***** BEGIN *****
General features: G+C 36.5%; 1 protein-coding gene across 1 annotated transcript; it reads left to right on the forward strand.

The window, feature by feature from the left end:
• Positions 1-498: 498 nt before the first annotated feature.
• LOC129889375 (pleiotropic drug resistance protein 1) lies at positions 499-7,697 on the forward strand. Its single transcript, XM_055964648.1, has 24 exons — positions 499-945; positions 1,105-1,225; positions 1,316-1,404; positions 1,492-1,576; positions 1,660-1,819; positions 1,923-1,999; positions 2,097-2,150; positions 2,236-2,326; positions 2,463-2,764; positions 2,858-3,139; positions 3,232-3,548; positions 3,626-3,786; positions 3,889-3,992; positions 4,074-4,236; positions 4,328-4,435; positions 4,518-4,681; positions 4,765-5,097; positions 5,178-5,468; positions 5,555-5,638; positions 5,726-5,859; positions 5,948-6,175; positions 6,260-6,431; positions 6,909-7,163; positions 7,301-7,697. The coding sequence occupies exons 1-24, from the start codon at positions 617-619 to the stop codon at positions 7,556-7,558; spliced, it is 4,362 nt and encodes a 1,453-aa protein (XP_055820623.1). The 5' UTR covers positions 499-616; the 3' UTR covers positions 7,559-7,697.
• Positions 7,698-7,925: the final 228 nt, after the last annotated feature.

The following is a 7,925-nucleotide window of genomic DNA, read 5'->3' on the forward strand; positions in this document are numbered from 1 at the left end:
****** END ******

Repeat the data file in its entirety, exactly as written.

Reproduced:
General features: G+C 36.5%; 1 protein-coding gene across 1 annotated transcript; it reads left to right on the forward strand.

The window, feature by feature from the left end:
• Positions 1-498: 498 nt before the first annotated feature.
• LOC129889375 (pleiotropic drug resistance protein 1) lies at positions 499-7,697 on the forward strand. Its single transcript, XM_055964648.1, has 24 exons — positions 499-945; positions 1,105-1,225; positions 1,316-1,404; positions 1,492-1,576; positions 1,660-1,819; positions 1,923-1,999; positions 2,097-2,150; positions 2,236-2,326; positions 2,463-2,764; positions 2,858-3,139; positions 3,232-3,548; positions 3,626-3,786; positions 3,889-3,992; positions 4,074-4,236; positions 4,328-4,435; positions 4,518-4,681; positions 4,765-5,097; positions 5,178-5,468; positions 5,555-5,638; positions 5,726-5,859; positions 5,948-6,175; positions 6,260-6,431; positions 6,909-7,163; positions 7,301-7,697. The coding sequence occupies exons 1-24, from the start codon at positions 617-619 to the stop codon at positions 7,556-7,558; spliced, it is 4,362 nt and encodes a 1,453-aa protein (XP_055820623.1). The 5' UTR covers positions 499-616; the 3' UTR covers positions 7,559-7,697.
• Positions 7,698-7,925: the final 228 nt, after the last annotated feature.

The following is a 7,925-nucleotide window of genomic DNA, read 5'->3' on the forward strand; positions in this document are numbered from 1 at the left end: